Ambushed by a striking apophthegm

I’d intended writing a deeply meaningful essay on… oh, I don’t know, any number of deeply meaningful thoughts I’ve had on writing, when I read an article by Barney Ronay on South Africa’s thrashing of Sri Lanka in the Champions Trophy tournament.

Barney Ronay is a senior sports writer on The Guardian, an Oxford graduate with an acerbic pen and what appears to be a love of the eccentric and the exuberant.

South Africa won thanks to the batting of Hashim Amla, who scored his twenty fifth hundred in ODIs, and Imran Tahir, who took four for twenty seven, and, says Ronay, “bowled with accuracy and aggressive variation.”

But what struck me about the report, in fact, what had me guffaw out loud (although I’m not certain what a silent guffaw is) were two observations of Tahir’s response to success with a ball.

Here’s the first: Tahir, writes Ronay, “greets every wicket… with a wildly joyful sprint, like a man fleeing a burning building while simultaneously hearing news of a million-pound jackpot win.”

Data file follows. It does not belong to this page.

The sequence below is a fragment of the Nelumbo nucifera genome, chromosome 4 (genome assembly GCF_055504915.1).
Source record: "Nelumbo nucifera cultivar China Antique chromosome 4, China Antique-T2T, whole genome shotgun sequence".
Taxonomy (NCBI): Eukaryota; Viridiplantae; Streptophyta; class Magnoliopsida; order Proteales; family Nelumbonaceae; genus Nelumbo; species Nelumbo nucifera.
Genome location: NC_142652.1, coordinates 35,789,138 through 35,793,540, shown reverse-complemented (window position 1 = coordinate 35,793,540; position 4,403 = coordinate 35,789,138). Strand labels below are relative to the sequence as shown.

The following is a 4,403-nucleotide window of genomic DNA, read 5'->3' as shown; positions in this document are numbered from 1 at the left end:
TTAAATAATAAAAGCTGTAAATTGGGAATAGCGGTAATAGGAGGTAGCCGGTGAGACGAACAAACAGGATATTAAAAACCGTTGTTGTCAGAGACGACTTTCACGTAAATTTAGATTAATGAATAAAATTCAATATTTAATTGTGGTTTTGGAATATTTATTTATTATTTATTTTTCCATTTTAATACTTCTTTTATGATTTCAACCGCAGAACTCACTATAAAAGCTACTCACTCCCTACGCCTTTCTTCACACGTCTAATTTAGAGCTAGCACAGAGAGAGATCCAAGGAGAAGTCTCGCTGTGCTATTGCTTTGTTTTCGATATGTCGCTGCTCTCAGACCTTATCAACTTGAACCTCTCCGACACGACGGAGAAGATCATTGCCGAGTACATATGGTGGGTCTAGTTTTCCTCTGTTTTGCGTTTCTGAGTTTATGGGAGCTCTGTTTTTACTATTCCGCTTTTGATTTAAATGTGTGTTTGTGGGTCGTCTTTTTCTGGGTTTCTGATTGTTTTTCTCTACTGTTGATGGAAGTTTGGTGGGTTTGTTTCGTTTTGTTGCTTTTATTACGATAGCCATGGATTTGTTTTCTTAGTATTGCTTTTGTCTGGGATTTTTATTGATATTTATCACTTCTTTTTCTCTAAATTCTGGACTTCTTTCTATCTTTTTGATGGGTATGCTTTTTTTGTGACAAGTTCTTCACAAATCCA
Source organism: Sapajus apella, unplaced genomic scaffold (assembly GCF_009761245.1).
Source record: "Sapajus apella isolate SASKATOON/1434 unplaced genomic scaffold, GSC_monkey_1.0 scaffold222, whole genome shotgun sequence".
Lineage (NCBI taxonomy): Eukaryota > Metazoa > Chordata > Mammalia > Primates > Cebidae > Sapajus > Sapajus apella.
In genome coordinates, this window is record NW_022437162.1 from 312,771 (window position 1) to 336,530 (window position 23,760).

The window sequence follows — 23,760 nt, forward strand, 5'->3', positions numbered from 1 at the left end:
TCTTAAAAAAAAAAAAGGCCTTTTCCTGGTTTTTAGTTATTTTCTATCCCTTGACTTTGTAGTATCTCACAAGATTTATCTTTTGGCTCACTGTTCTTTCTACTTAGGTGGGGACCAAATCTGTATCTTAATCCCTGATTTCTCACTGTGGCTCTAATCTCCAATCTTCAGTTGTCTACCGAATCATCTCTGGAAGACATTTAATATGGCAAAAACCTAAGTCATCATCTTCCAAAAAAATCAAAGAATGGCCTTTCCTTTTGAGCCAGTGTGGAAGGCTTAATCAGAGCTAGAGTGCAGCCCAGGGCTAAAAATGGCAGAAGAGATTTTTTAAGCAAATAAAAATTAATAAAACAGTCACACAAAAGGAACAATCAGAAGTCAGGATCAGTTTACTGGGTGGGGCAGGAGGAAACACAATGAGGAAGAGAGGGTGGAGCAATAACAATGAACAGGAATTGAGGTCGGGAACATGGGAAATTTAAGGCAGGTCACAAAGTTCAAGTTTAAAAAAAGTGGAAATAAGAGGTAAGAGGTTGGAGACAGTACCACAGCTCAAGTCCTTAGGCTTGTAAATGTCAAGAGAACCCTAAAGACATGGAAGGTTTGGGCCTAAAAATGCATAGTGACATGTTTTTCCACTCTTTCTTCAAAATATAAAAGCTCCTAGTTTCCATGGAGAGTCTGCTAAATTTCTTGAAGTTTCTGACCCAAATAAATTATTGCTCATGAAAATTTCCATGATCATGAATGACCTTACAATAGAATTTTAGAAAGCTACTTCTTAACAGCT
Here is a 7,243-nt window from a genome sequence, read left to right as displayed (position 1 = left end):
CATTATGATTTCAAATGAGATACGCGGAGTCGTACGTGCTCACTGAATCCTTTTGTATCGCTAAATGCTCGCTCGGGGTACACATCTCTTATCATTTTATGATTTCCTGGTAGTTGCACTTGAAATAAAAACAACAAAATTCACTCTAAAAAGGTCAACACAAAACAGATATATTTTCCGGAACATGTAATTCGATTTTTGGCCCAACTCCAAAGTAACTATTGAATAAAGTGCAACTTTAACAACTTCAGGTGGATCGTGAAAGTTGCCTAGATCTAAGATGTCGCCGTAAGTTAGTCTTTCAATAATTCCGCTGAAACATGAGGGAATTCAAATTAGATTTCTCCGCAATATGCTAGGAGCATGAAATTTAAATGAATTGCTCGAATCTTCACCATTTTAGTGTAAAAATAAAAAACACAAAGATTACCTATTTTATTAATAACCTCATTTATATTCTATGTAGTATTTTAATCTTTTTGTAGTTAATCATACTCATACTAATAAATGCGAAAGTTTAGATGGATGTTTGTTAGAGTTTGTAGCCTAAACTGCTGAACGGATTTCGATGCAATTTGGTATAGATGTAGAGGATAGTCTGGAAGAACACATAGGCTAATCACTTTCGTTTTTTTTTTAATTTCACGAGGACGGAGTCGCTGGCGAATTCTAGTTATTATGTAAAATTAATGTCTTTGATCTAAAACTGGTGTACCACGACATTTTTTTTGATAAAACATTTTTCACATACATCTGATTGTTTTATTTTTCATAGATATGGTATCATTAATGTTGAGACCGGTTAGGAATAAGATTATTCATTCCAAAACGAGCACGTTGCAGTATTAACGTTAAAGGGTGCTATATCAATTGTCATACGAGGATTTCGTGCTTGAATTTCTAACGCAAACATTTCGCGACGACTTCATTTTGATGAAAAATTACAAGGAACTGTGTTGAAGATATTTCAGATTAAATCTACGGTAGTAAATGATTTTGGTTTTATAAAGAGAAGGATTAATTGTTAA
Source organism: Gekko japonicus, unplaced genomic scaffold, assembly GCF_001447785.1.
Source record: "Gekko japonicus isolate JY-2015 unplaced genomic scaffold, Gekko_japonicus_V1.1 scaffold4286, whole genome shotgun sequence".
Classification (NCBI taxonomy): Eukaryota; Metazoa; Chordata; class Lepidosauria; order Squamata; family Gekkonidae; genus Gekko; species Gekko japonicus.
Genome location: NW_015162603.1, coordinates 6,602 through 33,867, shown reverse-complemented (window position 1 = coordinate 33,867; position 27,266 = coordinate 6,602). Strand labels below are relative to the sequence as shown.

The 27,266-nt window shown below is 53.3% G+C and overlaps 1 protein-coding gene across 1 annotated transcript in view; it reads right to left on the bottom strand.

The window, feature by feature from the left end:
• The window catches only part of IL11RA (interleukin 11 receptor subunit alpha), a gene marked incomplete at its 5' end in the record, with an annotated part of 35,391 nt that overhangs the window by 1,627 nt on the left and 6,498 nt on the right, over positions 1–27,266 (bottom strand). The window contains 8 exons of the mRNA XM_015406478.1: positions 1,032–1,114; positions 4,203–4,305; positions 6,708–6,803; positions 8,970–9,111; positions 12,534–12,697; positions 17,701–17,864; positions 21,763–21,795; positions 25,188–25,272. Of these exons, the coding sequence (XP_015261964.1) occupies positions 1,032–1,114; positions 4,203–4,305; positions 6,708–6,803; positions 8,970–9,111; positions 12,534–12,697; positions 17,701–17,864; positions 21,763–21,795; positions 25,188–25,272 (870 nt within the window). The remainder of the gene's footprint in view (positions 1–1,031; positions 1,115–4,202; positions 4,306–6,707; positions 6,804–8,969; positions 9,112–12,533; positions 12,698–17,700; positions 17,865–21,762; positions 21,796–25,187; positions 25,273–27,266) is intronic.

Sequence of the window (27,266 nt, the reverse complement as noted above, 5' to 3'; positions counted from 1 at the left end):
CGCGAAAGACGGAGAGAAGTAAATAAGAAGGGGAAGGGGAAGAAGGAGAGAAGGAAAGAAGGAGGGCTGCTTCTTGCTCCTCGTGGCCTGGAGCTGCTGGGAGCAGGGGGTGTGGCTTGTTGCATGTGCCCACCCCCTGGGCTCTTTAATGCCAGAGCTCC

His second bon mot comes towards the end of the report, when he describes the point at which the match turned in South Africa’s favour. The Sri Lankan batsman, Tharanga, he writes, “… had completed a fluent half-century but he was caught… sparking further excitement from (Tahir) who could probably produce a competitive time at the world indoor 60m heats if the starter’s gun could be synchronised with a successful lbw appeal.”

So what I urge you all to consider, at the very least, when you’re describing something: look for the colourful, or at least the striking image; don’t be satisfied with the first simile or metaphor that springs to mind but dig deeper; seek the original thought, the unexpected turn of phrase, the memorable aphorism.

Not easy, you say? Well, maybe not. But let me quote (as I’m sure I have before,) Robert Browning: Ah, but a man’s reach should exceed his grasp, Or what’s a heaven for?

Happy writing

Richard Beynon

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